So tomorrow worst weather is waiting for us: strong wind (approx. 40 km / h) opposed to strong gusts of wind (> 65 km / h). When we wake up we know that the prediction is true in terms of wind, and even the rain showers of yesterday afternoon and tonight do not disappear. We have already decided not to fight against the wind in the hope of getting to our next place to stay, 90 kilometers away, and turn around on our sleeping mats once more while the rain flies horizontally against the tent. We will stay another day on this expensive caravan park and will update this blog and our video “Darwin to Perth”, among other things. Hopefully the weather becomes a little better later this day, because our cycling clothing is still wet and stinking in a bicycle bag. When we get up, we put on our down coats and walk to the camp kitchen. After a few minutes Roelie jumps up in shock; a spider runs over her hip with a red spot on the lower back and is then out of sight. The spider falls to the ground after some nervous waving and jumping and we look at it: yep, it looks like two drops of water on an extremely toxic Redback. Just to be sure, we check and the internet and Aussies confirm it: it is a Redback! Harry does not want to kill the beast and lets him walk on our plastic cutting board and puts it outside. Still a weird feeling: to give a possible deadly (without antidote and quick treatment) animal freedom. But anyway: live and let live (except flies, they must all die!).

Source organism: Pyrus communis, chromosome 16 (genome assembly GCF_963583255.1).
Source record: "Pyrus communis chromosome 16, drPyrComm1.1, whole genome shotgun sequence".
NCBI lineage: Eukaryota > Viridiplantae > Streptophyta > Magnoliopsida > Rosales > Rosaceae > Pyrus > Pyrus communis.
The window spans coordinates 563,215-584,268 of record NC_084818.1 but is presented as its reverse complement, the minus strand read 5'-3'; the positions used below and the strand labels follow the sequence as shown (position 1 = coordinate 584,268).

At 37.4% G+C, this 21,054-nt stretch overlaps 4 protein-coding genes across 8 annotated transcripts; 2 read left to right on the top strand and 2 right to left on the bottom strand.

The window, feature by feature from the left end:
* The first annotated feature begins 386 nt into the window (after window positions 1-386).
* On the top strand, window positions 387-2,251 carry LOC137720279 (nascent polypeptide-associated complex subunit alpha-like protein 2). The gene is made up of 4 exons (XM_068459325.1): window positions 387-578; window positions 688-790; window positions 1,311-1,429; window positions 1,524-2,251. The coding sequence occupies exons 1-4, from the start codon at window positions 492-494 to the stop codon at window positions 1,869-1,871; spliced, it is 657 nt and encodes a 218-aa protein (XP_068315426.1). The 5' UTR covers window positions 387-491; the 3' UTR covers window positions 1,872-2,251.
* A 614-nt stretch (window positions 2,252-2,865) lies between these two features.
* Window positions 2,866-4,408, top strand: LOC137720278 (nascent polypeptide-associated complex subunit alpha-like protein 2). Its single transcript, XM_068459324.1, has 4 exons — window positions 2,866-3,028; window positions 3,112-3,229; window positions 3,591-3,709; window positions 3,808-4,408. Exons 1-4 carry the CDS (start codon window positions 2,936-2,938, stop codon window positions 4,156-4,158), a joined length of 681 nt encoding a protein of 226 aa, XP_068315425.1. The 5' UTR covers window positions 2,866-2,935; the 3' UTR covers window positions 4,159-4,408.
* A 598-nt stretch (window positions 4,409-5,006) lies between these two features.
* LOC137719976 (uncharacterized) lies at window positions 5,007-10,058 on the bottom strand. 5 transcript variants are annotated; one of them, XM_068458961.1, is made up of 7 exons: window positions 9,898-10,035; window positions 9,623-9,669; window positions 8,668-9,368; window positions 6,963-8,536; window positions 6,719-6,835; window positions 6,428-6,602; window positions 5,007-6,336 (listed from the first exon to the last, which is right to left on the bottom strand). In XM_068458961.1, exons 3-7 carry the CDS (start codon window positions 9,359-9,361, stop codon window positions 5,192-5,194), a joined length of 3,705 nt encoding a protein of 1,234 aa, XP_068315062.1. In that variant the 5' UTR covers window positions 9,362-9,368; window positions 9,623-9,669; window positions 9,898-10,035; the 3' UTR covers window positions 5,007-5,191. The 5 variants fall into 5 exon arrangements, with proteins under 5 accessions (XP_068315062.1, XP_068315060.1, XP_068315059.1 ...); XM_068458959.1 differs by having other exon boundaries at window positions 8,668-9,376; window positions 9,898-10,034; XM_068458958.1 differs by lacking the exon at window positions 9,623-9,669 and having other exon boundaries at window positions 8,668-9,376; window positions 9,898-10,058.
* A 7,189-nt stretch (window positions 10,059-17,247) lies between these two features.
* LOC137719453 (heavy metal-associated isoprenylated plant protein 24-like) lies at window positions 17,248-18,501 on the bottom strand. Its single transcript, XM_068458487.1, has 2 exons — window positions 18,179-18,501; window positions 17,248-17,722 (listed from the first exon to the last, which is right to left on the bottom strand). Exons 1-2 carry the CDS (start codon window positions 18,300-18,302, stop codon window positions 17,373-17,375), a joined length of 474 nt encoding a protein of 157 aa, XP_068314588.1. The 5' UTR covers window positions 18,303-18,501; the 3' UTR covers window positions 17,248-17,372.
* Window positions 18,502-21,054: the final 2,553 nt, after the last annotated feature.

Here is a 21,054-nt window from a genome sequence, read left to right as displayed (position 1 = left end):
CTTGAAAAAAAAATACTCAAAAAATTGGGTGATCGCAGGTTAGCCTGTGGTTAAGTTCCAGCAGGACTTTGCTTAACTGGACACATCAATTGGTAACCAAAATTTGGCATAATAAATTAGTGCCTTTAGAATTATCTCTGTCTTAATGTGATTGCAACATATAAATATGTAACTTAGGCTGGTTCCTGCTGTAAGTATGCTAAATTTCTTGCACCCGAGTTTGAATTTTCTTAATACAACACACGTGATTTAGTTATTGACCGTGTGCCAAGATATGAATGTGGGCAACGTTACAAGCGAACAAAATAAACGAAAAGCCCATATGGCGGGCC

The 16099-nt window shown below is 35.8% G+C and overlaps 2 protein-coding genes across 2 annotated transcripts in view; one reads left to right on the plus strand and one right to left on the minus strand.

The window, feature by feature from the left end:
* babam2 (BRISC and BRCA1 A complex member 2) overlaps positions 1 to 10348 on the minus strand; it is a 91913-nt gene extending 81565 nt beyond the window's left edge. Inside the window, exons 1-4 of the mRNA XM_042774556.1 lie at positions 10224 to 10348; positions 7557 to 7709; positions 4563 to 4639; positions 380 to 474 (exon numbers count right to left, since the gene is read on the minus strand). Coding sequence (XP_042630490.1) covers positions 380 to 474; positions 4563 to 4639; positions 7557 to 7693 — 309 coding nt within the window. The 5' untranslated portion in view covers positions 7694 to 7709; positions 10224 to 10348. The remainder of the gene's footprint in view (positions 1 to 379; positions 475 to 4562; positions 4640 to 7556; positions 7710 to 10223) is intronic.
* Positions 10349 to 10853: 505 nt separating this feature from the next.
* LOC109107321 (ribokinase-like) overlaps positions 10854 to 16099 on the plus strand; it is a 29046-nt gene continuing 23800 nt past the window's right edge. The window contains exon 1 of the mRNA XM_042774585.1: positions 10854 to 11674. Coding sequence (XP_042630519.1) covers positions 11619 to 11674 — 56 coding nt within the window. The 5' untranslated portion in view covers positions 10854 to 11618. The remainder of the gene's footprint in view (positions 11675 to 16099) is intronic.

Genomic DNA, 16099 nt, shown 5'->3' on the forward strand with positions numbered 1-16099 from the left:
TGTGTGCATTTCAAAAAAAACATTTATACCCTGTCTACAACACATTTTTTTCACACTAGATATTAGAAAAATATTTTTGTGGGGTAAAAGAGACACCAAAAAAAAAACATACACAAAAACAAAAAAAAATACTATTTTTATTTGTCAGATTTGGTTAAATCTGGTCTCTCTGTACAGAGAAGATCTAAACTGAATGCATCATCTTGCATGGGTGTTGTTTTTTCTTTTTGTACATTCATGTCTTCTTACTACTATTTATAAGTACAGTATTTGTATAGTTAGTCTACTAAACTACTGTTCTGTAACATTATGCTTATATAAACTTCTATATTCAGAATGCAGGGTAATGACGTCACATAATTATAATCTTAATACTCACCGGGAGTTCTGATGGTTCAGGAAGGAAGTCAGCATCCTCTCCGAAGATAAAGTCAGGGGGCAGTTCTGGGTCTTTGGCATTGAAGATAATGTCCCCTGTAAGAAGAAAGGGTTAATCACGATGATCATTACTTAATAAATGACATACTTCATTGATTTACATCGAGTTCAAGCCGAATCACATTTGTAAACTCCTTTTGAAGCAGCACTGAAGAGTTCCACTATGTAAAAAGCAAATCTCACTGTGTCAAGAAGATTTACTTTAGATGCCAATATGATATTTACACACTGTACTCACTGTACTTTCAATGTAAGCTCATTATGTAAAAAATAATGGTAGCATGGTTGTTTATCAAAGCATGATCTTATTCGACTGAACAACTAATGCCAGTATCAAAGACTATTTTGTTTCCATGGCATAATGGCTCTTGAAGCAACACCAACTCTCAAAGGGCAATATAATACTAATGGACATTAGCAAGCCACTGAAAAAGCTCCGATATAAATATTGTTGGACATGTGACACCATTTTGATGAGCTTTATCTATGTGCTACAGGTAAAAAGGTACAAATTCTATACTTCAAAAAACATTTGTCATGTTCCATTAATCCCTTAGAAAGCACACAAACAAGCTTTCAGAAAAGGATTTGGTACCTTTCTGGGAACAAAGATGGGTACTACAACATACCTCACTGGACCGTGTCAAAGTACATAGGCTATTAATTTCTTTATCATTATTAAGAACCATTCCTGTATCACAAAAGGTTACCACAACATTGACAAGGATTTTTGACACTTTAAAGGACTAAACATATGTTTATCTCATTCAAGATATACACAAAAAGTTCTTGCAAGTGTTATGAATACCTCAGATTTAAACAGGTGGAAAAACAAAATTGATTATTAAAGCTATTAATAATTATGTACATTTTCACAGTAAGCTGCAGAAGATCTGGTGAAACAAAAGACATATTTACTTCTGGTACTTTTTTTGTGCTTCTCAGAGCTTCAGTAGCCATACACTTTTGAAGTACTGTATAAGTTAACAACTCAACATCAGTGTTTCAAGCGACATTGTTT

The decision to stay an extra day in Cervantes appears to be the right one. It is turbulent all day long: gusts of wind and gusts of rain and otherwise strong, harsh wind from the south. We spend the whole day in the luxury camp kitchen of the caravan park. Even at night it keeps raining, although the wind seems to be decreasing. We are quite surprised that the tent is almost dry when we get up. The strong wind also has its advantages. It is also very cold when we break down the tent while we chat with the two Dutch gentlemen, who parked their 4WD with rooftop tent next to us last night. They do the same route from Darwin to Perth and start their last stage today.